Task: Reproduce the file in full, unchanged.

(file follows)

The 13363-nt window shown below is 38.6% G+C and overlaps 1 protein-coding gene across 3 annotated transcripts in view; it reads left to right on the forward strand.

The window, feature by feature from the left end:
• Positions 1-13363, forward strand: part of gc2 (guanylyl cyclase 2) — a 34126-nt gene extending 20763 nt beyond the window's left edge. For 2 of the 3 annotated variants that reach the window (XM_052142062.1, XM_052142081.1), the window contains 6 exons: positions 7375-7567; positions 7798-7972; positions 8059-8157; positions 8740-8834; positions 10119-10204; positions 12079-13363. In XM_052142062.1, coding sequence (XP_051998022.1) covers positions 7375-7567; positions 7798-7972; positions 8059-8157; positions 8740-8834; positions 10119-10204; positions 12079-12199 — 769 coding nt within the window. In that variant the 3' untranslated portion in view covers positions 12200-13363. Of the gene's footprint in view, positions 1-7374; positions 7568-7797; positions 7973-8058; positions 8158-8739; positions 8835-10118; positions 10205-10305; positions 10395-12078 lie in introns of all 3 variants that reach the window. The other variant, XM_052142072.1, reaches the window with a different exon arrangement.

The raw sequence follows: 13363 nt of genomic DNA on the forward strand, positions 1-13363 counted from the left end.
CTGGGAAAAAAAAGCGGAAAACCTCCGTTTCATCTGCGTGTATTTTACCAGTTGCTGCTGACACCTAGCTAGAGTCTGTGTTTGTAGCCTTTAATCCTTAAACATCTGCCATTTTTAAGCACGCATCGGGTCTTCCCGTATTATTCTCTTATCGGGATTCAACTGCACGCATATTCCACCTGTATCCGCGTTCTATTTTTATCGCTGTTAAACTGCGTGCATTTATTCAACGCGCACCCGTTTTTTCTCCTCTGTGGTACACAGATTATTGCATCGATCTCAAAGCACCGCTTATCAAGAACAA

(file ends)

The 13363-nt window shown below is 38.6% G+C and overlaps 1 protein-coding gene across 3 annotated transcripts in view; it reads left to right on the forward strand.

The window, feature by feature from the left end:
• Positions 1-13363, forward strand: part of gc2 (guanylyl cyclase 2) — a 34126-nt gene extending 20763 nt beyond the window's left edge. For 2 of the 3 annotated variants that reach the window (XM_052142062.1, XM_052142081.1), the window contains 6 exons: positions 7375-7567; positions 7798-7972; positions 8059-8157; positions 8740-8834; positions 10119-10204; positions 12079-13363. In XM_052142062.1, coding sequence (XP_051998022.1) covers positions 7375-7567; positions 7798-7972; positions 8059-8157; positions 8740-8834; positions 10119-10204; positions 12079-12199 — 769 coding nt within the window. In that variant the 3' untranslated portion in view covers positions 12200-13363. Of the gene's footprint in view, positions 1-7374; positions 7568-7797; positions 7973-8058; positions 8158-8739; positions 8835-10118; positions 10205-10305; positions 10395-12078 lie in introns of all 3 variants that reach the window. The other variant, XM_052142072.1, reaches the window with a different exon arrangement.

The raw sequence follows: 13363 nt of genomic DNA on the forward strand, positions 1-13363 counted from the left end.
CTGGGAAAAAAAAGCGGAAAACCTCCGTTTCATCTGCGTGTATTTTACCAGTTGCTGCTGACACCTAGCTAGAGTCTGTGTTTGTAGCCTTTAATCCTTAAACATCTGCCATTTTTAAGCACGCATCGGGTCTTCCCGTATTATTCTCTTATCGGGATTCAACTGCACGCATATTCCACCTGTATCCGCGTTCTATTTTTATCGCTGTTAAACTGCGTGCATTTATTCAACGCGCACCCGTTTTTTCTCCTCTGTGGTACACAGATTATTGCATCGATCTCAAAGCACCGCTTATCAAGAACAA